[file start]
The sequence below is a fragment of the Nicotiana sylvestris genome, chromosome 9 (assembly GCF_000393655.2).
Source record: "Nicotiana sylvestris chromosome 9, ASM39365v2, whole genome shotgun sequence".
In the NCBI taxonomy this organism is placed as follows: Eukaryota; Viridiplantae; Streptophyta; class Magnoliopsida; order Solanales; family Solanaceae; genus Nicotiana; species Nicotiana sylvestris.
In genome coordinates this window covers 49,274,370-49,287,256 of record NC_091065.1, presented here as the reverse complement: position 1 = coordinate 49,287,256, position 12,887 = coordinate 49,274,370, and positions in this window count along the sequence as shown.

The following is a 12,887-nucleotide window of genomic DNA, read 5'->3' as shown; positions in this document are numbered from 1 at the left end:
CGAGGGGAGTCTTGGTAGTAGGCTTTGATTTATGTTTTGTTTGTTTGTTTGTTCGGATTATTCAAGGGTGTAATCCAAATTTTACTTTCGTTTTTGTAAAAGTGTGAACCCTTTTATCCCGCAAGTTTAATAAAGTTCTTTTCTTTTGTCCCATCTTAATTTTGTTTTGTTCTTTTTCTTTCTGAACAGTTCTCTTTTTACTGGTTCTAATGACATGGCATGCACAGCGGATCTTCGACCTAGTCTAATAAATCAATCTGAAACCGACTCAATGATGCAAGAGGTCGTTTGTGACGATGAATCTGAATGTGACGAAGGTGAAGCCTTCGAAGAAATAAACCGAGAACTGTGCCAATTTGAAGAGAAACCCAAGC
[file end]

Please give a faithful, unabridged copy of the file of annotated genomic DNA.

The sequence below is a fragment of the Nicotiana sylvestris genome, chromosome 9 (assembly GCF_000393655.2).
Source record: "Nicotiana sylvestris chromosome 9, ASM39365v2, whole genome shotgun sequence".
In the NCBI taxonomy this organism is placed as follows: Eukaryota; Viridiplantae; Streptophyta; class Magnoliopsida; order Solanales; family Solanaceae; genus Nicotiana; species Nicotiana sylvestris.
In genome coordinates this window covers 49,274,370-49,287,256 of record NC_091065.1, presented here as the reverse complement: position 1 = coordinate 49,287,256, position 12,887 = coordinate 49,274,370, and positions in this window count along the sequence as shown.

The following is a 12,887-nucleotide window of genomic DNA, read 5'->3' as shown; positions in this document are numbered from 1 at the left end:
CGAGGGGAGTCTTGGTAGTAGGCTTTGATTTATGTTTTGTTTGTTTGTTTGTTCGGATTATTCAAGGGTGTAATCCAAATTTTACTTTCGTTTTTGTAAAAGTGTGAACCCTTTTATCCCGCAAGTTTAATAAAGTTCTTTTCTTTTGTCCCATCTTAATTTTGTTTTGTTCTTTTTCTTTCTGAACAGTTCTCTTTTTACTGGTTCTAATGACATGGCATGCACAGCGGATCTTCGACCTAGTCTAATAAATCAATCTGAAACCGACTCAATGATGCAAGAGGTCGTTTGTGACGATGAATCTGAATGTGACGAAGGTGAAGCCTTCGAAGAAATAAACCGAGAACTGTGCCAATTTGAAGAGAAACCCAAGC